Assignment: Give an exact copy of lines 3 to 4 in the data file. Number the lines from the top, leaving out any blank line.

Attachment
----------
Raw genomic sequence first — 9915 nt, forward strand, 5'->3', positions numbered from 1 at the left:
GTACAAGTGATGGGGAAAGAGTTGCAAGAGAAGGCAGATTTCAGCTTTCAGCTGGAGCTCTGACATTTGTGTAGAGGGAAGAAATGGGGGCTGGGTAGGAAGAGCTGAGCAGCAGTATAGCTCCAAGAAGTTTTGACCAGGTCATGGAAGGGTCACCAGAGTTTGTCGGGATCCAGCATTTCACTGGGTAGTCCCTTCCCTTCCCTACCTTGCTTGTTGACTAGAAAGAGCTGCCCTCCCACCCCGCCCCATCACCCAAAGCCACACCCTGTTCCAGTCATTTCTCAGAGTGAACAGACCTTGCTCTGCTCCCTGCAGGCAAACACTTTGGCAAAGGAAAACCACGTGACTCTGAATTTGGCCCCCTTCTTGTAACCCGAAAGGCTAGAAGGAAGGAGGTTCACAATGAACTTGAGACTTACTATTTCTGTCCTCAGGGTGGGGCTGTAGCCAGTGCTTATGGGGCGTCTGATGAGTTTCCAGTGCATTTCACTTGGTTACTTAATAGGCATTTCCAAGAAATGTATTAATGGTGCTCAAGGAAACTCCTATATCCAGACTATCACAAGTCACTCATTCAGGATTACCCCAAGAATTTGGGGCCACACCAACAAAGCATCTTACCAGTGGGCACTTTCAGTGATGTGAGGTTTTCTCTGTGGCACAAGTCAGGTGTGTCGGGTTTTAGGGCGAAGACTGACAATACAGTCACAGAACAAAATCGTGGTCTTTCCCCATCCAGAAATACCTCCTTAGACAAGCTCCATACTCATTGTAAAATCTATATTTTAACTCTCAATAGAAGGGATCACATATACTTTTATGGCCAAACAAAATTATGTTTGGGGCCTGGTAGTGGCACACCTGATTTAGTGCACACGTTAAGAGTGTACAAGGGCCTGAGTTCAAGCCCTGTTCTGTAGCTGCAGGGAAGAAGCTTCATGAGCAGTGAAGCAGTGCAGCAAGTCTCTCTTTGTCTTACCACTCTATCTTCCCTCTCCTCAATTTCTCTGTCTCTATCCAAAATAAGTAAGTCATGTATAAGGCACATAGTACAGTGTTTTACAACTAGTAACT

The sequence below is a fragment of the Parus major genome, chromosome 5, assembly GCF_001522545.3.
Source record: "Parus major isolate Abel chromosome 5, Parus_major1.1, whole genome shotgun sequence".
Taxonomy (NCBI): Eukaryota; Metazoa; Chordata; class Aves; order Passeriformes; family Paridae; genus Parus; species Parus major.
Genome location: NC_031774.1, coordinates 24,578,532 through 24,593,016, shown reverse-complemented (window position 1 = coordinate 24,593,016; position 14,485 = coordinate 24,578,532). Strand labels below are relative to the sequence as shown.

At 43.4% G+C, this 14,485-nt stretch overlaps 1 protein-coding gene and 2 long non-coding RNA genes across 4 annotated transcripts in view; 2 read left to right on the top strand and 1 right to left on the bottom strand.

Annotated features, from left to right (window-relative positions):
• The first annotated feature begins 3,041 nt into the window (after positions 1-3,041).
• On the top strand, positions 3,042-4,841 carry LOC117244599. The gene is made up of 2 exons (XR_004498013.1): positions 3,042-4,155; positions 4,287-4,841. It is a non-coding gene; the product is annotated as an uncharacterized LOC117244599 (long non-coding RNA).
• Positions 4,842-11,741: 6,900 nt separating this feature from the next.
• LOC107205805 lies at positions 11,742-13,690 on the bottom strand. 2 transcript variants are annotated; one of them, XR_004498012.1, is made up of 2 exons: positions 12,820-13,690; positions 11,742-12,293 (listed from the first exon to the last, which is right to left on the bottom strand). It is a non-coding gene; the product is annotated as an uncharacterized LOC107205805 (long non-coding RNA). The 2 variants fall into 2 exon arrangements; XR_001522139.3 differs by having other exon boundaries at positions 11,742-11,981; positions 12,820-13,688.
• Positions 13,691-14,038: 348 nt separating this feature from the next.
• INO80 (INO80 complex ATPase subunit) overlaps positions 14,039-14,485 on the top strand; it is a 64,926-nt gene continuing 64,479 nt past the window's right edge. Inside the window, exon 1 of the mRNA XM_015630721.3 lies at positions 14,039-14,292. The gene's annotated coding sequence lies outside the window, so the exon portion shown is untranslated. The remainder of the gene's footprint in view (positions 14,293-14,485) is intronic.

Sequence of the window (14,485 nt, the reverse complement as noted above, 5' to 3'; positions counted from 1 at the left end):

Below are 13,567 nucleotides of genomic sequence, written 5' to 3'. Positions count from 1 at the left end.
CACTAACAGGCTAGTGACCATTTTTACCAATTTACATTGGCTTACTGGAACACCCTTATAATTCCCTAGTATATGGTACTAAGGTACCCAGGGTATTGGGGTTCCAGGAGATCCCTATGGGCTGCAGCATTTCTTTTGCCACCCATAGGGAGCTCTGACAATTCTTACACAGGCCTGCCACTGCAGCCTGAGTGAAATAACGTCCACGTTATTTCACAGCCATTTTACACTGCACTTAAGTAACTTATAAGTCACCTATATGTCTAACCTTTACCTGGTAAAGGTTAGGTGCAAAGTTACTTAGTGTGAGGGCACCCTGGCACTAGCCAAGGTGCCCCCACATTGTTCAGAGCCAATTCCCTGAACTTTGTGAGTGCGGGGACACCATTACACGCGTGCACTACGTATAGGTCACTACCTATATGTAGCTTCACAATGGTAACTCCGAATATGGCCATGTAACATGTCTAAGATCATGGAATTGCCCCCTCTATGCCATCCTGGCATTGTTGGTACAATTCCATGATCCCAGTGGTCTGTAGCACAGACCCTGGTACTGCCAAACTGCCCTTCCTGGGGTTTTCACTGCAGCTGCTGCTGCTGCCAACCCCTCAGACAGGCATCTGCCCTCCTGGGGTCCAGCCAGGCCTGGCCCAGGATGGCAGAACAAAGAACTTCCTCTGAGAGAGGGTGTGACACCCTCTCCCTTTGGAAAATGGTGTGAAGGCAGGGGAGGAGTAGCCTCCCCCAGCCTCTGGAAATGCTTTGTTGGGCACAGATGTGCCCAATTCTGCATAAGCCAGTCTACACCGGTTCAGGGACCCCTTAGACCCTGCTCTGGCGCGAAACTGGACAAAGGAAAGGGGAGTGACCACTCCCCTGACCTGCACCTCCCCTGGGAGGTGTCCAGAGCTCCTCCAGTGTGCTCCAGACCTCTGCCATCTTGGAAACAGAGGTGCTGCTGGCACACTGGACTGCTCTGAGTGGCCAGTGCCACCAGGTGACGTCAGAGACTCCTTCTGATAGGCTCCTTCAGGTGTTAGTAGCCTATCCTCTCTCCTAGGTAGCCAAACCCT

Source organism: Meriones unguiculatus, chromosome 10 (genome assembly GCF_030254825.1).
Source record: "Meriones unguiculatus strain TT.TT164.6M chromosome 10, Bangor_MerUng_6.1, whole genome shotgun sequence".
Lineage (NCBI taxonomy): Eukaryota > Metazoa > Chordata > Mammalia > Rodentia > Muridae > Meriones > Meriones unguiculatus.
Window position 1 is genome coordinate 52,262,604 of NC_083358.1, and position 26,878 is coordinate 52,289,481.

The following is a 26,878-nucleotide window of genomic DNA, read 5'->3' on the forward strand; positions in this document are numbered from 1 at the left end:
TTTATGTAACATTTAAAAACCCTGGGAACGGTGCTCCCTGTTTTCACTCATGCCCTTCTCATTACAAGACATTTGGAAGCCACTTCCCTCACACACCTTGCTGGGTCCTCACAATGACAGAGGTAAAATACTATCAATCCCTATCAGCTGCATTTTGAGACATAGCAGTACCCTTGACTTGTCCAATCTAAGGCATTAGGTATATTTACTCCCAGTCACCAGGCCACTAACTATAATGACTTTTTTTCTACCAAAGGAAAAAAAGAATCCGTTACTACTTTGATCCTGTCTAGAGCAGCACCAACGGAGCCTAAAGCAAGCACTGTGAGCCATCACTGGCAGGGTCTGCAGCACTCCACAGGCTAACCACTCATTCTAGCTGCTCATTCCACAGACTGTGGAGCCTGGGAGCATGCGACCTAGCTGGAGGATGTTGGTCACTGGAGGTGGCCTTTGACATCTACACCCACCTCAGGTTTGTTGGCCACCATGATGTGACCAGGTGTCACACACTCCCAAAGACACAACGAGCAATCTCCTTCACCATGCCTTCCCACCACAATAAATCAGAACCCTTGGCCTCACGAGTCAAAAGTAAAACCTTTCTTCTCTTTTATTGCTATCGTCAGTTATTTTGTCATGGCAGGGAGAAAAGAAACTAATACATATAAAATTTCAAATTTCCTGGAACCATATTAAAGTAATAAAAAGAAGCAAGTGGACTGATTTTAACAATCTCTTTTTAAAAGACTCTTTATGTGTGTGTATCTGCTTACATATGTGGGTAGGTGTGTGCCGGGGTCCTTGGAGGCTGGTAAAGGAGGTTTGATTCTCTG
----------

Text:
The sequence below is a fragment of the Parus major genome, chromosome 5, assembly GCF_001522545.3.
Source record: "Parus major isolate Abel chromosome 5, Parus_major1.1, whole genome shotgun sequence".